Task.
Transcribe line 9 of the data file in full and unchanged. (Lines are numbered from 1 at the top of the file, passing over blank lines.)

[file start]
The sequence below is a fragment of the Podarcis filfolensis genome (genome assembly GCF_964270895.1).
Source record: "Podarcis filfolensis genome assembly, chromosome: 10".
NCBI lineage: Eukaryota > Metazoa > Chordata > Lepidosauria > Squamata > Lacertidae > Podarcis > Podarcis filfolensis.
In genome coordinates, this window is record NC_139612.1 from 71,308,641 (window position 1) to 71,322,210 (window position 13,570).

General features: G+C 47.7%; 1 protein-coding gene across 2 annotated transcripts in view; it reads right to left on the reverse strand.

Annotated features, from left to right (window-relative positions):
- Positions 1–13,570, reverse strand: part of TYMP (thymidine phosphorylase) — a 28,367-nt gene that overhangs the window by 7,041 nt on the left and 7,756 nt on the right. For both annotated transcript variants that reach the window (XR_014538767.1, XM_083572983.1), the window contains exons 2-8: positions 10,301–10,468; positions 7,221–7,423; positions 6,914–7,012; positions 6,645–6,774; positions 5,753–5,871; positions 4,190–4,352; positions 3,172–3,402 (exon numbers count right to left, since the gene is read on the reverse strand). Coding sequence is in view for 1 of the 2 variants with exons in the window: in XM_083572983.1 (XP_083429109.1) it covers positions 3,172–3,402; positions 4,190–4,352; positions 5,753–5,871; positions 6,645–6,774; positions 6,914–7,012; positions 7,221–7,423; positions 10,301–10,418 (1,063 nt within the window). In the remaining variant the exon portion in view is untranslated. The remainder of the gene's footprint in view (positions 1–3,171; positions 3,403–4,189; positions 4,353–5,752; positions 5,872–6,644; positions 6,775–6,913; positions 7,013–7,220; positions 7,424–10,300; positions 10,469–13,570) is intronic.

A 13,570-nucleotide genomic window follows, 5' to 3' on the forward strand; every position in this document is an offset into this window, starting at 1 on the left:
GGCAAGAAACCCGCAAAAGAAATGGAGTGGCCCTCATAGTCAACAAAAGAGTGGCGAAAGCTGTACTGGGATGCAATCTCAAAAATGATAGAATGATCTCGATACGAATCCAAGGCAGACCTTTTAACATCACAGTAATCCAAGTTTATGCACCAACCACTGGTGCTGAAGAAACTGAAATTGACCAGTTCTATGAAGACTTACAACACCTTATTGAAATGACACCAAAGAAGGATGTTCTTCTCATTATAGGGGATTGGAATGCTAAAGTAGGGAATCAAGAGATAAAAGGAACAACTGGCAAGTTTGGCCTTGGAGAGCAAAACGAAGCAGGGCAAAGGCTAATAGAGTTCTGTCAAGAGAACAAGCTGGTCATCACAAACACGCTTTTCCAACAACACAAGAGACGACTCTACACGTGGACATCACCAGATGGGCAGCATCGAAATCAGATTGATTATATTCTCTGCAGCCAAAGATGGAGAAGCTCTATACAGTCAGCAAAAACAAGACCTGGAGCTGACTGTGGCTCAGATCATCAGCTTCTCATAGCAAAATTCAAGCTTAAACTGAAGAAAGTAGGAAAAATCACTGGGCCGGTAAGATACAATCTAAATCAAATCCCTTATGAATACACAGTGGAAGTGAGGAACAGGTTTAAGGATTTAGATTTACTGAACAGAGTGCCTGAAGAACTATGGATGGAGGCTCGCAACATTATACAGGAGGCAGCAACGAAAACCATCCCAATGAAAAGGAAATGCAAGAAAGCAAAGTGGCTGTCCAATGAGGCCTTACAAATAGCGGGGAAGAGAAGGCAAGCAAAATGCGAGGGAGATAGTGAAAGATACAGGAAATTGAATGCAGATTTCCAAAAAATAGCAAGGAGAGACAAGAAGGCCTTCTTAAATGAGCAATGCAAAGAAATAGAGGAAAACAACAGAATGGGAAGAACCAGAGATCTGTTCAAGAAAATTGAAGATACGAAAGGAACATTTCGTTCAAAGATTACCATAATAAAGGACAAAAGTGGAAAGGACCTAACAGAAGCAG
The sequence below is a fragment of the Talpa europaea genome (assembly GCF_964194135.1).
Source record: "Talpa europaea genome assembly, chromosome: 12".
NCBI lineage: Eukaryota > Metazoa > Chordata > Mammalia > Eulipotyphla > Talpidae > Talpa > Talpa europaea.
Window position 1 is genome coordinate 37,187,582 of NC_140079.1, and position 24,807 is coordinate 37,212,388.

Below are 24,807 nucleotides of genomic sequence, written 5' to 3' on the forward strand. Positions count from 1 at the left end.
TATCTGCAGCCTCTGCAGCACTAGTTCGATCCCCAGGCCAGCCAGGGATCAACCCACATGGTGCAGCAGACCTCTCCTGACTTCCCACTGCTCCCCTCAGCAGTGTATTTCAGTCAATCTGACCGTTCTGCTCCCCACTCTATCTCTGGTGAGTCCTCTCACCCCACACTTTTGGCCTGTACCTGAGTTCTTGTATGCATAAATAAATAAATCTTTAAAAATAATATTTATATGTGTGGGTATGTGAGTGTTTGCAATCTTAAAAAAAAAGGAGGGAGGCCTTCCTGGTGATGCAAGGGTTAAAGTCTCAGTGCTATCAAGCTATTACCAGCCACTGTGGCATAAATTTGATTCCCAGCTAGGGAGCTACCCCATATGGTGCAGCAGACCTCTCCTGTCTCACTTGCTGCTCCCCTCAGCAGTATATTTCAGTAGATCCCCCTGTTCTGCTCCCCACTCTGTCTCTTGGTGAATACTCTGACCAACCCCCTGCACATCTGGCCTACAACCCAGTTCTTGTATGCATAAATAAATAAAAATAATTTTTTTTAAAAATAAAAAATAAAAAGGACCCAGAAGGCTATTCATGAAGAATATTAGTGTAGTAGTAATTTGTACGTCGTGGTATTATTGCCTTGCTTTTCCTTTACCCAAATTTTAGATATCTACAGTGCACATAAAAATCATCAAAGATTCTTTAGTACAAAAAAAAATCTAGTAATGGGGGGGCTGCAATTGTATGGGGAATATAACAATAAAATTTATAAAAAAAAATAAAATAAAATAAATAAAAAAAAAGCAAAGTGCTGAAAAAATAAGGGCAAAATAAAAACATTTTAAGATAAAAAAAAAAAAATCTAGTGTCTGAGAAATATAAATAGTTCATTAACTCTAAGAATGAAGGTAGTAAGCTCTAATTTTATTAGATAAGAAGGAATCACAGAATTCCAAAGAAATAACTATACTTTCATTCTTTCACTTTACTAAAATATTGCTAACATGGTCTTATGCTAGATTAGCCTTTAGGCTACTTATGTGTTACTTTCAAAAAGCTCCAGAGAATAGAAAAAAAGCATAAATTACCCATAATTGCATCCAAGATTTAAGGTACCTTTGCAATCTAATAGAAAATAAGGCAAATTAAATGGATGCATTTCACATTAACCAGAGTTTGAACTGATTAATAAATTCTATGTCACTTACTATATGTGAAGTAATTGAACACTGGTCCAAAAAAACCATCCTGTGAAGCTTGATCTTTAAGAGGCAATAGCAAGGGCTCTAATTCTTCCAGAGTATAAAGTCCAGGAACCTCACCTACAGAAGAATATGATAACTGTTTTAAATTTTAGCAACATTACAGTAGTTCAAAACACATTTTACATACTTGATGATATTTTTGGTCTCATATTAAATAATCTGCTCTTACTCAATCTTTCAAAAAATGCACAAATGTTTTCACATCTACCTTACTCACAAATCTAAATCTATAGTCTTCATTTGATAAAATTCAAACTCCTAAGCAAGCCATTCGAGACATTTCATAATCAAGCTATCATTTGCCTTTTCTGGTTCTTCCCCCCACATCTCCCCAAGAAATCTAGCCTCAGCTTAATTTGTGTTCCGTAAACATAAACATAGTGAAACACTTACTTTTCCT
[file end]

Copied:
GGCAAGAAACCCGCAAAAGAAATGGAGTGGCCCTCATAGTCAACAAAAGAGTGGCGAAAGCTGTACTGGGATGCAATCTCAAAAATGATAGAATGATCTCGATACGAATCCAAGGCAGACCTTTTAACATCACAGTAATCCAAGTTTATGCACCAACCACTGGTGCTGAAGAAACTGAAATTGACCAGTTCTATGAAGACTTACAACACCTTATTGAAATGACACCAAAGAAGGATGTTCTTCTCATTATAGGGGATTGGAATGCTAAAGTAGGGAATCAAGAGATAAAAGGAACAACTGGCAAGTTTGGCCTTGGAGAGCAAAACGAAGCAGGGCAAAGGCTAATAGAGTTCTGTCAAGAGAACAAGCTGGTCATCACAAACACGCTTTTCCAACAACACAAGAGACGACTCTACACGTGGACATCACCAGATGGGCAGCATCGAAATCAGATTGATTATATTCTCTGCAGCCAAAGATGGAGAAGCTCTATACAGTCAGCAAAAACAAGACCTGGAGCTGACTGTGGCTCAGATCATCAGCTTCTCATAGCAAAATTCAAGCTTAAACTGAAGAAAGTAGGAAAAATCACTGGGCCGGTAAGATACAATCTAAATCAAATCCCTTATGAATACACAGTGGAAGTGAGGAACAGGTTTAAGGATTTAGATTTACTGAACAGAGTGCCTGAAGAACTATGGATGGAGGCTCGCAACATTATACAGGAGGCAGCAACGAAAACCATCCCAATGAAAAGGAAATGCAAGAAAGCAAAGTGGCTGTCCAATGAGGCCTTACAAATAGCGGGGAAGAGAAGGCAAGCAAAATGCGAGGGAGATAGTGAAAGATACAGGAAATTGAATGCAGATTTCCAAAAAATAGCAAGGAGAGACAAGAAGGCCTTCTTAAATGAGCAATGCAAAGAAATAGAGGAAAACAACAGAATGGGAAGAACCAGAGATCTGTTCAAGAAAATTGAAGATACGAAAGGAACATTTCGTTCAAAGATTACCATAATAAAGGACAAAAGTGGAAAGGACCTAACAGAAGCAG